What are the differences between baseball and softball? rules, players, position, game duration
Although the two games are quite similar in many respects, they have some differences beyond throwing the ball overhand versus underhanded. Here’s a look...
Baseball pre-dates softball by more than a century, although it wasn’t until 1845 when Alexander Joy Cartwright would codify the rules to America’s favorite pastime. Softball is believed to have originated as an indoor version of the game, first played in Chicago in 1887.
Baseball and softball have been absent from the Olympic Games since 2008 when they were pulled from the Olympics list of sports. However, being that both are highly popular sports in the host nation, Japan successfully pushed for their re-inclusion in the program.
The most obvious difference, how the ball is pitched
The can’t-miss difference between baseball and softball is how the pitcher throws the ball toward the batter.
In baseball the pitcher stands on a mound in the center of the diamond and fires off the ball using an overhand throw. The pitched ball often travels much faster in baseball reaching speed normally over 90 mph, with the fastest recorded pitch at 105.1 mph. The distance between the mound and home plate is longer in baseball, measuring 60 feet and 6 inches.
Softball pitchers on the other hand throw the ball from a circle in the center of the diamond using an underhand throw. Softballers can pitch the ball at over 60 mph, with the fastest pitch recorded at 77 mph. The ball covers a shorter distance of just 43 feet between pitcher and batter.
Other differences in the diamond and field
Like the distance between where the ball is pitched and the batter, the field size for each sport is different with the softball field being smaller. Both games use a diamond shape for the placement of the four plates. Players in both sports cover the same positions around the field and have the same purpose. There are a total of nine positions on the field that are always played by the defensive team.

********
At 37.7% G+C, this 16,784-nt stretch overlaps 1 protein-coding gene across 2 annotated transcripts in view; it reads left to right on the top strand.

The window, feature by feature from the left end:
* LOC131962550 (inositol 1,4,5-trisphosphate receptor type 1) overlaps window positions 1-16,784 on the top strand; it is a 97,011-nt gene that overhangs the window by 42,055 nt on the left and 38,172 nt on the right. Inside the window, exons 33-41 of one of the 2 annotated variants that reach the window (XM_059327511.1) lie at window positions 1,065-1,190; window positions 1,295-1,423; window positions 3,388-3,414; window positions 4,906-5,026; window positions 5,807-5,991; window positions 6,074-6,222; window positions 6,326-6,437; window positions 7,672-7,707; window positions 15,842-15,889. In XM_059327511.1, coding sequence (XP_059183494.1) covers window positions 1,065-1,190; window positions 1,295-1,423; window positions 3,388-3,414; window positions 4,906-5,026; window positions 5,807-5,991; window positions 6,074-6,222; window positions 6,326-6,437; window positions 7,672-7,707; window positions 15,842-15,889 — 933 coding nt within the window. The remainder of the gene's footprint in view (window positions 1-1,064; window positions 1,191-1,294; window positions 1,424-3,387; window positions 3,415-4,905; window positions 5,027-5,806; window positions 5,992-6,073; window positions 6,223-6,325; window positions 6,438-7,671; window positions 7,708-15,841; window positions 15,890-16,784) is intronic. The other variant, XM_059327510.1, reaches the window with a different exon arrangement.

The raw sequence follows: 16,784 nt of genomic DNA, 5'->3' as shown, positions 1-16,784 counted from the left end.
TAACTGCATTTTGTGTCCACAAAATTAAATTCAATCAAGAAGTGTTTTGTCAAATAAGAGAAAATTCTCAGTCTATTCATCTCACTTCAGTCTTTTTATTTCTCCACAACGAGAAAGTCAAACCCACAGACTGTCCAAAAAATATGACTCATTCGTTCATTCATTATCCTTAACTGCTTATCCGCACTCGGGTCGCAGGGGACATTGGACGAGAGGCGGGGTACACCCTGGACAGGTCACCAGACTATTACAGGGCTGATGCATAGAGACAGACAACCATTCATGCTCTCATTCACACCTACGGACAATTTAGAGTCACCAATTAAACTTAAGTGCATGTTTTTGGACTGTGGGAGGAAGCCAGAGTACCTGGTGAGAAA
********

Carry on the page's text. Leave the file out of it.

The softball field measures 200 feet at the farthest point from the home plate. The distance between plates is two thirds that of baseball, measuring 60 feet from plate to plate. It has been argued that softball is harder than baseball due to the tighter quarters the field provides players.
Baseball players must slug the ball twice the distance of their softball counterparts to get the ball beyond the fence. The outfield fence is generally 400 feet from home plate at its farthest point. Players must also cover 90 feet to get from one plate to the next.
Bats and balls
Softball uses a bigger, heavier and “softer” ball than baseball. The ball’s circumference measures about 12 inches. The ball has a mass between 6 1/4 and 7 ounces. A softball, for the uninitiated who don’t have the two balls side by side, can be differentiated by its yellow stitching as well. Batters use a slightly shorter bat measuring at most 34 inches.
Baseballs on the other hand have red stitching. The circumference is 9 to 9 1/4 inches and with a mass of 5 to 5 1/4 ounces. A baseball bat can measure up to 42 inches long.
The number of innings differ in baseball and softball
Regulation baseball games are nine innings. But in the event of a tie at the end of the ninth the game continues into extra innings until one team has a numerical advantage at the end of an extra inning. Softball games go for seven innings with extra innings if there is a tie at the end of the seventh. For the Toyko Games, the additional softball innings will be played under the tie-breaker rule, where innings begin with a runner on second base.